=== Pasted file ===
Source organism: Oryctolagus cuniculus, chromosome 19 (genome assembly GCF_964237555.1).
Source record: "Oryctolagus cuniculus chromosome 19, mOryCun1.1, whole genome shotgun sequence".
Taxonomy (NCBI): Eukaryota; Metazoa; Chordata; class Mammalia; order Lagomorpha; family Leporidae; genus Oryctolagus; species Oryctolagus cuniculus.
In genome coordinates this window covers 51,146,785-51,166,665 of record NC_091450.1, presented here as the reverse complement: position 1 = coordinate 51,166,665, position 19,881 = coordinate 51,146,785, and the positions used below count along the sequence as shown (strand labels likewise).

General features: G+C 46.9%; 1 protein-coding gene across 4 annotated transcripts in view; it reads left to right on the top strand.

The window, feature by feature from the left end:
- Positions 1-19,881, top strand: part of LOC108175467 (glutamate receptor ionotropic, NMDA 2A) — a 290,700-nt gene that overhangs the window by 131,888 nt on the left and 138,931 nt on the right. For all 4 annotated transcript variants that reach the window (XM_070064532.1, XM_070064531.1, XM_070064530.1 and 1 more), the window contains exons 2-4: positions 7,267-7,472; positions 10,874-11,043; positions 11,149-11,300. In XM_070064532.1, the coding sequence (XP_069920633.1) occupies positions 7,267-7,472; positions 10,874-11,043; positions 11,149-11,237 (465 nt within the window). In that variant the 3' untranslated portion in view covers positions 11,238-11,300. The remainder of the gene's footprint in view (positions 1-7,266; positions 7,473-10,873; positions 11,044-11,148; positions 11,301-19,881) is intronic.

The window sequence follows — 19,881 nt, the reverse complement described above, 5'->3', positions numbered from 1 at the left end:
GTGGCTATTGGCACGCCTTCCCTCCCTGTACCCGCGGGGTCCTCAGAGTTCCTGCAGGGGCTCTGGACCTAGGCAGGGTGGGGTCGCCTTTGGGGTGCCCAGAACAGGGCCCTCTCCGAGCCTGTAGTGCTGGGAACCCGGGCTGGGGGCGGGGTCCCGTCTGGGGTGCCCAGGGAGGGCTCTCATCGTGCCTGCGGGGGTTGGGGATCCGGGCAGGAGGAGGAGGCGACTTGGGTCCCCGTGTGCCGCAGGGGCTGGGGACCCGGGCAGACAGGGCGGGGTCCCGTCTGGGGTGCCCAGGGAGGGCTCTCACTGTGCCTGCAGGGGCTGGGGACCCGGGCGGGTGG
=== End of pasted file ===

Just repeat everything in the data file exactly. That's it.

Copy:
Source organism: Oryctolagus cuniculus, chromosome 19 (genome assembly GCF_964237555.1).
Source record: "Oryctolagus cuniculus chromosome 19, mOryCun1.1, whole genome shotgun sequence".
Taxonomy (NCBI): Eukaryota; Metazoa; Chordata; class Mammalia; order Lagomorpha; family Leporidae; genus Oryctolagus; species Oryctolagus cuniculus.
In genome coordinates this window covers 51,146,785-51,166,665 of record NC_091450.1, presented here as the reverse complement: position 1 = coordinate 51,166,665, position 19,881 = coordinate 51,146,785, and the positions used below count along the sequence as shown (strand labels likewise).

General features: G+C 46.9%; 1 protein-coding gene across 4 annotated transcripts in view; it reads left to right on the top strand.

The window, feature by feature from the left end:
- Positions 1-19,881, top strand: part of LOC108175467 (glutamate receptor ionotropic, NMDA 2A) — a 290,700-nt gene that overhangs the window by 131,888 nt on the left and 138,931 nt on the right. For all 4 annotated transcript variants that reach the window (XM_070064532.1, XM_070064531.1, XM_070064530.1 and 1 more), the window contains exons 2-4: positions 7,267-7,472; positions 10,874-11,043; positions 11,149-11,300. In XM_070064532.1, the coding sequence (XP_069920633.1) occupies positions 7,267-7,472; positions 10,874-11,043; positions 11,149-11,237 (465 nt within the window). In that variant the 3' untranslated portion in view covers positions 11,238-11,300. The remainder of the gene's footprint in view (positions 1-7,266; positions 7,473-10,873; positions 11,044-11,148; positions 11,301-19,881) is intronic.

The window sequence follows — 19,881 nt, the reverse complement described above, 5'->3', positions numbered from 1 at the left end:
GTGGCTATTGGCACGCCTTCCCTCCCTGTACCCGCGGGGTCCTCAGAGTTCCTGCAGGGGCTCTGGACCTAGGCAGGGTGGGGTCGCCTTTGGGGTGCCCAGAACAGGGCCCTCTCCGAGCCTGTAGTGCTGGGAACCCGGGCTGGGGGCGGGGTCCCGTCTGGGGTGCCCAGGGAGGGCTCTCATCGTGCCTGCGGGGGTTGGGGATCCGGGCAGGAGGAGGAGGCGACTTGGGTCCCCGTGTGCCGCAGGGGCTGGGGACCCGGGCAGACAGGGCGGGGTCCCGTCTGGGGTGCCCAGGGAGGGCTCTCACTGTGCCTGCAGGGGCTGGGGACCCGGGCGGGTGG